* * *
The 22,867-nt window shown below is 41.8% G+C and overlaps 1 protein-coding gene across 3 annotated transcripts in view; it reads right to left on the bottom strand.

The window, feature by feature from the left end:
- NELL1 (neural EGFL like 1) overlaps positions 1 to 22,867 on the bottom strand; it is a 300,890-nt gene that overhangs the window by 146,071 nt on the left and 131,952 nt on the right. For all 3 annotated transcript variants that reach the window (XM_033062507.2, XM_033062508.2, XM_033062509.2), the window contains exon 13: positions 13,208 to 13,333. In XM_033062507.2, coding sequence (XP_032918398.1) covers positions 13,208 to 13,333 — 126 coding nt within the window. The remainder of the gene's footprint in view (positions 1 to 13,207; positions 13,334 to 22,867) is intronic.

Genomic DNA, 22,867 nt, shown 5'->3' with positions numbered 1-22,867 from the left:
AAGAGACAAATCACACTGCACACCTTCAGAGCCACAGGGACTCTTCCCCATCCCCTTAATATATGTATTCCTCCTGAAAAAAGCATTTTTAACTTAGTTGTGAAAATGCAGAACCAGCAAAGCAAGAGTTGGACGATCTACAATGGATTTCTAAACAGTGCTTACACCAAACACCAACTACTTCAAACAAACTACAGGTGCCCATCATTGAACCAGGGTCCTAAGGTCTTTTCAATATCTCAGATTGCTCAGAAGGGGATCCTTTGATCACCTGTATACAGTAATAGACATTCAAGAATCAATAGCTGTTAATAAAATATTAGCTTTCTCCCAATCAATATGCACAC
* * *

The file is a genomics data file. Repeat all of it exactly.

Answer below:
The 22,867-nt window shown below is 41.8% G+C and overlaps 1 protein-coding gene across 3 annotated transcripts in view; it reads right to left on the bottom strand.

The window, feature by feature from the left end:
- NELL1 (neural EGFL like 1) overlaps positions 1 to 22,867 on the bottom strand; it is a 300,890-nt gene that overhangs the window by 146,071 nt on the left and 131,952 nt on the right. For all 3 annotated transcript variants that reach the window (XM_033062507.2, XM_033062508.2, XM_033062509.2), the window contains exon 13: positions 13,208 to 13,333. In XM_033062507.2, coding sequence (XP_032918398.1) covers positions 13,208 to 13,333 — 126 coding nt within the window. The remainder of the gene's footprint in view (positions 1 to 13,207; positions 13,334 to 22,867) is intronic.

Genomic DNA, 22,867 nt, shown 5'->3' with positions numbered 1-22,867 from the left:
AAGAGACAAATCACACTGCACACCTTCAGAGCCACAGGGACTCTTCCCCATCCCCTTAATATATGTATTCCTCCTGAAAAAAGCATTTTTAACTTAGTTGTGAAAATGCAGAACCAGCAAAGCAAGAGTTGGACGATCTACAATGGATTTCTAAACAGTGCTTACACCAAACACCAACTACTTCAAACAAACTACAGGTGCCCATCATTGAACCAGGGTCCTAAGGTCTTTTCAATATCTCAGATTGCTCAGAAGGGGATCCTTTGATCACCTGTATACAGTAATAGACATTCAAGAATCAATAGCTGTTAATAAAATATTAGCTTTCTCCCAATCAATATGCACAC